Temporary Tables

By Bill Graziano on 17 January 2001 | 15 Comments | Tags: Application Design, Table Design


Sophie writes "Can you use a Stored Procedure to open a table and copy data to a sort of virtual table (or a records set) so that you can change the values with and not affect the actual data in the actual table. And then return the results of the virtual table? Thanks!" This article covers temporary tables and tables variables and is updated for SQL Server 2005.

I love questions like this. This question is just a perfect lead in to discuss temporary tables. Here I am struggling to find a topic to write about and I get this wonderful question. Thank you very much Sophie.

Temporary Tables

The simple answer is yes you can. Let look at a simple CREATE TABLE statement:

CREATE TABLE #Yaks (
YakID int,
YakName char(30) )

You'll notice I prefixed the table with a pound sign (#). This tells SQL Server that this table is a local temporary table. This table is only visible to this session of SQL Server. When I close this session, the table will be automatically dropped. You can treat this table just like any other table with a few exceptions. The only real major one is that you can't have foreign key constraints on a temporary table. The others are covered in Books Online.

Temporary tables are created in tempdb. If you run this query:

CREATE TABLE #Yaks (
YakID int,
YakName char(30) )

select name
from tempdb..sysobjects 
where name like '#yak%'

drop table #yaks

You'll get something like this:

name
------------------------------------------------------------------------------------ 
#Yaks_________________________ . . . ___________________________________00000000001D

(1 row(s) affected)

except that I took about fifty underscores out to make it readable. SQL Server stores the object with a some type of unique number appended on the end of the name. It does all this for you automatically. You just have to refer to #Yaks in your code.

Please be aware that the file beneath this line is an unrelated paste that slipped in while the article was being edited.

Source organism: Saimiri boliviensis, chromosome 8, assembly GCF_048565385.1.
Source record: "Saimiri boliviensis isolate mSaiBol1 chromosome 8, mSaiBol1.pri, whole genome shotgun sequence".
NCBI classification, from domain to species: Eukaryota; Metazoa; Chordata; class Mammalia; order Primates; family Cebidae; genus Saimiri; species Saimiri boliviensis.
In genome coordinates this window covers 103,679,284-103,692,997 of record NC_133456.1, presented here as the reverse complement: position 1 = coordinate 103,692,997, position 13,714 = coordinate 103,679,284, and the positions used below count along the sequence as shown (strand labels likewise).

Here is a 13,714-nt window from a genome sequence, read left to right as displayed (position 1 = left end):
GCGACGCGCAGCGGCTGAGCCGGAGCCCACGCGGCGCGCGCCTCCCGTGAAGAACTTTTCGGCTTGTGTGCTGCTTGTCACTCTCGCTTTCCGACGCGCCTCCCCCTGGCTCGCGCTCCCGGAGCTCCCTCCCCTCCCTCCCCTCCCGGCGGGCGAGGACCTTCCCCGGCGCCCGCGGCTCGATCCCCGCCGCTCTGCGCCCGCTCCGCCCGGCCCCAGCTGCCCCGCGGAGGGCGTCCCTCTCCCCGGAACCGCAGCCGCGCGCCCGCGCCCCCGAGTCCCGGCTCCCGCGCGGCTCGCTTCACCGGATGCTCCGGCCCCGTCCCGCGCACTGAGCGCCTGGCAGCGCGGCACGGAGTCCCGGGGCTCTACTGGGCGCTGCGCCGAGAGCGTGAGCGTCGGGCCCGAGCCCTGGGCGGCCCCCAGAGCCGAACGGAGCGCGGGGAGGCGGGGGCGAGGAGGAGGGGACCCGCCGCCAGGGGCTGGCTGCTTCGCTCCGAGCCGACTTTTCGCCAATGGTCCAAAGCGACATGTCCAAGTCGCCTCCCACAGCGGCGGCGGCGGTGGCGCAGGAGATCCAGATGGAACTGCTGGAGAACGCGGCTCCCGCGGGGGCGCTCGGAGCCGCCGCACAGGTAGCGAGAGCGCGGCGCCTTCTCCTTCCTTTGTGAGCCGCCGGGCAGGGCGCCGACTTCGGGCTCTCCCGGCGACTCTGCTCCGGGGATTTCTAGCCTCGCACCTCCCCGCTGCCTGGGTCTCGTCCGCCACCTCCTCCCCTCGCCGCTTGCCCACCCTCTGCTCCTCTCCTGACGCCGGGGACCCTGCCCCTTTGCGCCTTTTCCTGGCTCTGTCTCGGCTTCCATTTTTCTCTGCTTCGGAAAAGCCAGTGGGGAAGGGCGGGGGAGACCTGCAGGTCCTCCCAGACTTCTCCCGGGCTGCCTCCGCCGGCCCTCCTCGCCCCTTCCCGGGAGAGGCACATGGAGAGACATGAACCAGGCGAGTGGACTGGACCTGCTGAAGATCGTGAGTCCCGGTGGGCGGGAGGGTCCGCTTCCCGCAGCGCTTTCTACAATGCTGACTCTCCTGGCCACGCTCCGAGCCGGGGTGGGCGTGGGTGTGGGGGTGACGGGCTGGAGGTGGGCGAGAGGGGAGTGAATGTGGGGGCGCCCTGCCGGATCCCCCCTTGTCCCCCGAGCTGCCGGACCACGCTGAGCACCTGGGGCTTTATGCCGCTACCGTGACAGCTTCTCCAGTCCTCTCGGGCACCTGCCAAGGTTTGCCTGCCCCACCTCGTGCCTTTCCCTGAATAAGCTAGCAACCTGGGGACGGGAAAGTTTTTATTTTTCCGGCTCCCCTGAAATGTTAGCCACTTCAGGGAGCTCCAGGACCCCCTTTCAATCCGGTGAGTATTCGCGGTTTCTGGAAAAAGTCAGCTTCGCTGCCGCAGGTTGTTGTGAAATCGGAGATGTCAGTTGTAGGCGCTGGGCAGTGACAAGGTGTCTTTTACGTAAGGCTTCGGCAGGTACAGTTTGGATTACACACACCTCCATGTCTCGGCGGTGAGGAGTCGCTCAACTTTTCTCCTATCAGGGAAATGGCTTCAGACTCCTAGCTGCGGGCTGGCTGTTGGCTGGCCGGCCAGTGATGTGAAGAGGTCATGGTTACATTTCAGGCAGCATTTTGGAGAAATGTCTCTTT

If two different users both create a #Yaks table each will have their own copy of it. The exact same code will run properly on both connections. Any temporary table created inside a stored procedure is automatically dropped when the stored procedure finishes executing. If stored procedure A creates a temporary table and calls stored procedure B, then B will be able to use the temporary table that A created. It's generally considered good coding practice to explicitly drop every temporary table you create.  If you are running scripts through SQL Server Management Studio or Query Analyzer the temporary tables are kept until you explicitly drop them or until you close the session.

Now let's get back to your question. The best way to use a temporary table is to create it and then fill it with data. This goes something like this:

CREATE TABLE #TibetanYaks(
YakID int,
YakName char(30) )

INSERT INTO #TibetanYaks (YakID, YakName)
SELECT 	YakID, YakName
FROM 	dbo.Yaks
WHERE 	YakType = 'Tibetan'

-- Do some stuff with the table

drop table #TibetanYaks

Obviously, this DBA knows their yaks as they're selecting the famed Tibetan yaks, the Cadillac of yaks. Temporary tables are usually pretty quick. Since you are creating and deleting them on the fly, they are usually only cached in memory.

Table Variables

If you are using SQL Server 2000 or higher, you can take advantage of the new TABLE variable type. These are similar to temporary tables except with more flexibility and they always stay in memory.  The code above using a table variable might look like this:

DECLARE @TibetanYaks TABLE (
YakID int,
YakName char(30) )

INSERT INTO @TibetanYaks (YakID, YakName)
SELECT 	YakID, YakName
FROM 	dbo.Yaks
WHERE 	YakType = 'Tibetan'

-- Do some stuff with the table 

Table variables don't need to be dropped when you are done with them.

Which to Use

  • If you have less than 100 rows generally use a table variable.  Otherwise use  a temporary table.  This is because SQL Server won't create statistics on table variables.
  • If you need to create indexes on it then you must use a temporary table.
  • When using temporary tables always create them and create any indexes and then use them.  This will help reduce recompilations.  The impact of this is reduced starting in SQL Server 2005 but it's still a good idea.

Answering the Question

And all this brings us back to your question.  The final answer to your question might look something like this:

DECLARE @TibetanYaks TABLE (
YakID int,
YakName char(30) )

INSERT INTO @TibetanYaks (YakID, YakName)
SELECT 	YakID, YakName
FROM 	dbo.Yaks
WHERE 	YakType = 'Tibetan'

UPDATE 	@TibetanYaks
SET 	YakName = UPPER(YakName)

SELECT *
FROM @TibetanYaks

Global Temporary Tables

You can also create global temporary tables. These are named with two pound signs. For example, ##YakHerders is a global temporary table. Global temporary tables are visible to all SQL Server connections. When you create one of these, all the users can see it.  These are rarely used in SQL Server.

Summary

That shows you an example of creating a temporary table, modifying it, and returning the values to the calling program. I hope this gives you what you were looking for.

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